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When I take a step back and really look at what's happening in the world today, I can't help but marvel at the irony.
Peoples across the Middle East are fighting and dying to pry themselves from under brutal dictatorships. Many of those oppressive governments are being, if not actually created then at least propped up by American Financial interests. And this happens while Americans on the other hand, seem hell bent on burying themselves under the same kind of systems... created and maintained by those same financial vultures those in the Middle East are trying to escape.
Maybe somebody can make some kind of sense out of this picture but I've been sitting here looking at it all morning now and so far, the only picture that emerges here is that average working class Americans are... hell, I don't know. Stupid comes to mind but these days stupid is an epithet, not a description of someone's mental status.
If we take the dictionary definition of stupid...
Slow to learn or understand; obtuse. Tending to make poor decisions or careless mistakes.
But you know what? I'm going to use it anyway. Not only is it the right word but the fact that it pisses wingers and Teapers off is a plus as far as I'm concerned. Fuck 'em if they can't take a little constructive criticism.
Working class Americans are some of the most gullible, steerable, HERDABLE, easily confused and distracted creatures ever placed upon this planet not withstanding the fact that they walk upright and shit between their feet. Opposing thumbs my ass. Should have given them no thumbs and just enough extra brain to get them to understand that you don't crap in your own nest and you don't let any one else do it either. Planet might not be so fucked up today.
Let's see where their fascination with shiny objects, big assed sports spectacles ten second sound bytes and Britney Spears' crotch... and their total failure to see what's been happening to them behind all that crap... has brought them (and the rest of us, whether we like it or not). This guy can say it better than I can. ( I know, I know... that might sound like faint praise since we know a chimpanzee with a laptop can say most things better than I can but hey, I'm less expensive to feed.)
The Republican strategy is to split the vast middle and working class - pitting unionized workers against non-unionized, public-sector workers against non-public, older workers within sight of Medicare and Social Security against younger workers who don't believe these programs will be there for them, and the poor against the working middle class.
By splitting working America along these lines, Republicans want Americans to believe that we can no longer afford to do what we need to do as a nation. They hope to deflect attention from the increasing share of total income and wealth going to the richest 1 percent while the jobs and wages of everyone else languish.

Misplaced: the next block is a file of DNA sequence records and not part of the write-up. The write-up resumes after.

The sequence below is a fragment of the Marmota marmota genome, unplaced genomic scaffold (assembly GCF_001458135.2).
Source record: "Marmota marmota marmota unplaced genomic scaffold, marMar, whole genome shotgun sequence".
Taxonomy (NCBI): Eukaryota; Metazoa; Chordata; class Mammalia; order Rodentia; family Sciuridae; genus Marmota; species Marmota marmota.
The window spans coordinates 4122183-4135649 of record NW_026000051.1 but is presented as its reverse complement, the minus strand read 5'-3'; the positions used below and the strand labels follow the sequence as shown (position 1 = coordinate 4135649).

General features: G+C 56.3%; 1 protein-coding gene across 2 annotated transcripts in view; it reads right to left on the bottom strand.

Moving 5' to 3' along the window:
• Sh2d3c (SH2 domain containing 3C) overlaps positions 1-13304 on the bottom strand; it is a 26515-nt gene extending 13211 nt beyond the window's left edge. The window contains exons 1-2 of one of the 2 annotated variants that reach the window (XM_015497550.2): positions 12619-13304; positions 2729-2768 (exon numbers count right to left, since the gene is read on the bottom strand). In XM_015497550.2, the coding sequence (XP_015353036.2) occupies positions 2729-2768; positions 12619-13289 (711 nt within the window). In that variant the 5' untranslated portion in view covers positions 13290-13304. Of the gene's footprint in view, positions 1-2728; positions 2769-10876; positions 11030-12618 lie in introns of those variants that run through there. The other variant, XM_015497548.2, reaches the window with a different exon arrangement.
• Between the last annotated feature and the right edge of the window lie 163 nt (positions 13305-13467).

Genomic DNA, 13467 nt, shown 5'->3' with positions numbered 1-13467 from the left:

Republicans would rather no one notice their campaign to shrink the pie even further with additional tax cuts for the rich - making the Bush tax cuts permanent, further reducing the estate tax, and allowing the wealthy to shift ever more of their income into capital gains taxed at 15 percent.
Seriously, this is a good read folks and it doesn't need me playing my silly games through it. BG got me started reading Professor Reich when I first came here (Thank you ma'am). Up until then I had just figured him for another (most likely wealthy) Washington insider bobblehead.
Actually he's not only got his shit together, he's one of the few public figures in the country who has found a sack big enough to carry it in. I highly recommend him... and the article linked here.
Congressman Mike Fitzpatrick said Wisconsin Gov. Scott Walker is doing the "right thing for his state" and called government bureaucracy "the next bubble."Putting aside Mikey?s typical boilerplate idiocy about the situation in Wisconsin, I should ask the following: If Fitzpatrick is supposedly so concerned about the deficit, then why is he fighting tooth and nail to repeal health care reform, which would only add to it (and when even the Washington Times reports on that here, I would say that that pretty much eliminates any further wingnut argument).
"I've got to tip my hat to any governor willing to take on that bureaucracy," Fitzpatrick said Monday night. "We can't just load that debt onto future generations."
(Fitzpatrick) also spoke of the GOP's allowing debate on the House floor as a significant change from the last Congress; the need for tort reform to bring down health care costs; and why he voted to reduce funding for the Public Broadcasting System.The part about the Dem congress supposedly not allowing debate on the House floor is a typical lie (as if he would know since he wasn?t even there at the time). The process of submitting amendments was regulated, I?ll admit, but that?s because his party sought to gum up the legislative process by submitting amendments that had nothing to do with actual legislation, as they did here on April 20th, 2009 concerning a Washington, D.C. voting rights bill ? the Repugs inserted an amendment to loosen the district?s gun laws (and what exactly does owning a gun have to do with voting?).
"I support public broadcasting personally," he said, adding that he has written checks to PBS. "Today there is less need for significant federal support as there was in the 1960s or '70s. We just don't have the money with a $1.6 trillion deficit."